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GF*BF (2012) Film Review

There have been many blockbusters high school romance films from Taiwan, but often the storyline isn't very diverse and always follows the repetitive formula. But GF*BF (2012) directed by Yang Ya-Che was able to look outside of the box and create this memorable masterpiece that tackles high school romance, political history, diverse representations and voices. Director Yang's passionate about social issues and often use film to become the platform for magnifying the problem of society.

GF*BF, a love triangle between two boys (Aaron and Liam) and a girl (Mabel) who were all best friends in high school, during the historical student democratic movement in Taiwan back in the 1980s (the period before the Martial Law ended). During the time, anti-dictatorship and freedom fighters were speaking up for equality, transparency and freedom.

In this film, young Mabel, Liam and Aaron were fighting for changes during the most conservative era. They were young, energetic and daring to do anything like jumping into the river from a cliff. Indeed, they do not shy away from showing their feelings to the one they loved. Mabel is in love with Aaron, Liam is in love with Mabel, and Aaron in love with Liam. With all things, they lived their best selves while they were young. Thirty years later, they all caught up together, but their memories and feeling still tangle undeniably.

If there's no desire, freedom wouldn't exist." Director Yang

As they grew up, they lost that youthful energy, courage and recklessness. There were many doubts about life floating in their heads. When Mabel was trying to trespass to a private pool, to search for that passion she once had and came to a realization that she is no longer the same person as she was 30 years ago.

For the viewers, we tend to expect more of a continuation of their friendship. Director Yang certainly tricked us as the three of them did not get closer but instead, drift apart as time goes by. The garden of magnolia flowers as part of the symbolism of their friendship and time. These magnolia flowers appeared again 30 years later when a street lady was selling them; it’s something they want to hold on to, but it’s the past that they can never go back to.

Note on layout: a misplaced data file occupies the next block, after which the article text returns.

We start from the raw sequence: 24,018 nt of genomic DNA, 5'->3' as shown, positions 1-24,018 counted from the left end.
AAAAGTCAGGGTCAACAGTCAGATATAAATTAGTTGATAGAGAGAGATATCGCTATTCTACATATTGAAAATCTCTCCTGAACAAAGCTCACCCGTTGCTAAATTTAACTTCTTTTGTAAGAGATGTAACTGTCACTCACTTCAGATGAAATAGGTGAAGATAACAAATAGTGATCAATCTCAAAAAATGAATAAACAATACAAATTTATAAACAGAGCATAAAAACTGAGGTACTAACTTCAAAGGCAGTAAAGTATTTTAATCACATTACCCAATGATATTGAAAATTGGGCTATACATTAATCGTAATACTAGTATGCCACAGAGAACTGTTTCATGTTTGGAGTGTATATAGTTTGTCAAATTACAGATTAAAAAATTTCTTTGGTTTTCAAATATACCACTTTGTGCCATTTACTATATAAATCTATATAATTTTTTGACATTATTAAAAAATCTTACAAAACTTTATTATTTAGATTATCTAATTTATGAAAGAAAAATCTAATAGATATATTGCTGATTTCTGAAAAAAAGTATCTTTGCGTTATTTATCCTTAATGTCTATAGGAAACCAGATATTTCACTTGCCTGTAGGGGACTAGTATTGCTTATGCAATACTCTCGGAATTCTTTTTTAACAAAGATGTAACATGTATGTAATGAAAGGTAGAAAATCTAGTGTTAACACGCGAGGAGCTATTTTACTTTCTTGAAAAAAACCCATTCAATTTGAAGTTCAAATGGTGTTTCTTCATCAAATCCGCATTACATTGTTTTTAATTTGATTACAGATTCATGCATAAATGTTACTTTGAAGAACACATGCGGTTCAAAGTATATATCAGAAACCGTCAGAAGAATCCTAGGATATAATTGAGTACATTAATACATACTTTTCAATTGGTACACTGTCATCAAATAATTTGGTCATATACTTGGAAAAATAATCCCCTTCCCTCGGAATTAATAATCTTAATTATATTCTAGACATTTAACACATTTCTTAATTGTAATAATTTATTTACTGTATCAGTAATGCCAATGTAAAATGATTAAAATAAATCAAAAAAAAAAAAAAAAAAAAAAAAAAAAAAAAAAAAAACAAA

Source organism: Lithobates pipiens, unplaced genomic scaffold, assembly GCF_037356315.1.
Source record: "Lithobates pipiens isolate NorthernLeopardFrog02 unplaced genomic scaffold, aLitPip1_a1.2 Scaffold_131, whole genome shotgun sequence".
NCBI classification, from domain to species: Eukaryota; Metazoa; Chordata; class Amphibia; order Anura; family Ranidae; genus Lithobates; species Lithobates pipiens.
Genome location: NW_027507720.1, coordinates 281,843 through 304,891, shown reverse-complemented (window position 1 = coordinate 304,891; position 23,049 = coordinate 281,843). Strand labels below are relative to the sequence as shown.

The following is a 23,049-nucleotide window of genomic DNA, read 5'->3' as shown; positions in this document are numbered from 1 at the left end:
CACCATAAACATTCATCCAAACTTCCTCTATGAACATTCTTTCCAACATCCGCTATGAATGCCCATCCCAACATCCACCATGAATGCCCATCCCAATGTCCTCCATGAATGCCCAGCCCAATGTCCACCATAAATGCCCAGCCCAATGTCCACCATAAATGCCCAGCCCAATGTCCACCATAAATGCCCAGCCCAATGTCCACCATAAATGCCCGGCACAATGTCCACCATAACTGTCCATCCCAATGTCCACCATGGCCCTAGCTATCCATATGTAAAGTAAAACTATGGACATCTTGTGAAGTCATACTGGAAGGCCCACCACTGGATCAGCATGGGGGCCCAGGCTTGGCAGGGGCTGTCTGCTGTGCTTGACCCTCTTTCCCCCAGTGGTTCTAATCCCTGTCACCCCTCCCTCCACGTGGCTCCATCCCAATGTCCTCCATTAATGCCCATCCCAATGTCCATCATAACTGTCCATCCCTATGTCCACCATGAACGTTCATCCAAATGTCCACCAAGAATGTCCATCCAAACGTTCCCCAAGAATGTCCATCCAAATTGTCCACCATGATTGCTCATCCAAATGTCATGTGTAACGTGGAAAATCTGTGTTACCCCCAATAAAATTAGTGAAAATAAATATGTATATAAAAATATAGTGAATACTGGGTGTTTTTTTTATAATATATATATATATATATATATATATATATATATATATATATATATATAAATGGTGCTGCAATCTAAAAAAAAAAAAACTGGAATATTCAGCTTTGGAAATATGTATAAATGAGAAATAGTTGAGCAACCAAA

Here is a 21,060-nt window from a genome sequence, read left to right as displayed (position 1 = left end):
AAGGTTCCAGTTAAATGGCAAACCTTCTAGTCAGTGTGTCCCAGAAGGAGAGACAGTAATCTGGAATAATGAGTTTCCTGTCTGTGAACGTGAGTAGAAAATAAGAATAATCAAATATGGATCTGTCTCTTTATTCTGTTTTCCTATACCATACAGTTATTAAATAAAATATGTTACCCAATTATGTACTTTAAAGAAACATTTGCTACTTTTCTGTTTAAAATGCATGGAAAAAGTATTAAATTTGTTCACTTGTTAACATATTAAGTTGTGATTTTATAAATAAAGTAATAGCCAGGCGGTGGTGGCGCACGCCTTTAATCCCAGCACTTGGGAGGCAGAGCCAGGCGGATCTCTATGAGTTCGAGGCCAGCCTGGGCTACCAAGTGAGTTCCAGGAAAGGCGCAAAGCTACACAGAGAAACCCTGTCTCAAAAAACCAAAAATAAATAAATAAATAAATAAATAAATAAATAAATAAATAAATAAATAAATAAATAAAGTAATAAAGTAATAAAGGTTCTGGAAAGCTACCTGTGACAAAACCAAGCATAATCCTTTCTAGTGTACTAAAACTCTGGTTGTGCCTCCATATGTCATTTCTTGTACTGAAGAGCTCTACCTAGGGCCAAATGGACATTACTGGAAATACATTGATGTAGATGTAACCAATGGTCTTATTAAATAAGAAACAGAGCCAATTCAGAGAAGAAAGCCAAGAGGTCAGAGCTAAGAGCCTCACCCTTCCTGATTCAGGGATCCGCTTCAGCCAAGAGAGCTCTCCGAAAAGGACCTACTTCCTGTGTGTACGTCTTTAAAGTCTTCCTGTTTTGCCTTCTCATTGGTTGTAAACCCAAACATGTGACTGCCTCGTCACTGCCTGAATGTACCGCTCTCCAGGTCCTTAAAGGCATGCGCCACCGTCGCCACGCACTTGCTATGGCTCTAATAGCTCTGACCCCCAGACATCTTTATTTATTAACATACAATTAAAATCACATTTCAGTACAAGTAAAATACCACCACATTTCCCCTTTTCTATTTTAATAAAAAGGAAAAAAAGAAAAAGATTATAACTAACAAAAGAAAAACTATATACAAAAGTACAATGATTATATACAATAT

He's been telling me that I was the only one who would suffer for him. In fact, we are all suffering anyways," Liam said to Mabel when he finally came out to her as gay. 30 years later, they didn’t become best friends but somehow they understand each other’s pain. The relationship they were in was so fragile that it can easily break like thin ice.

Liam, the one who had participated fully in the democratic movement, became manipulated by the power and money; Mabel, who was going all-in for love, became compromising on everything; and Aaron, who was looking for a same-sex partner, had decided to hide his identity and search for self-recognition silently.

The detail of the set and cinematography was done in such detail. When the Martial Law was in place, despite the fact that the social system was rigid, plenty of scenes were outdoors representing youth and energy. After the characters heading to mid-age, most scenes were indoors, indicating the thoughts of them becoming isolated. The cinematography style, tracks and tripods were vastly used when shooting the youthfulness of characters. In contrast when filming an adult, often done by handheld cameras to reflecting that unsecured and doubts about life.

The film was released in 2011, just a year before the Sunflower Movement in Taiwan. The younger generation inheriting democracy and freedom from the predecessors bravely guarded the value of democracy. In resemblance of the Wild Lily Student Movement (also shown in this film), the movement boated the rage and vision of the generation, creating more collective memory for the people on this land. Director Yang has been through the Wild Lily Student Movement, this film is a love letter tributing to the era for the people on the same land twenty years later.

GF*BF, streaming on-demand until 30 July. Watch Now.


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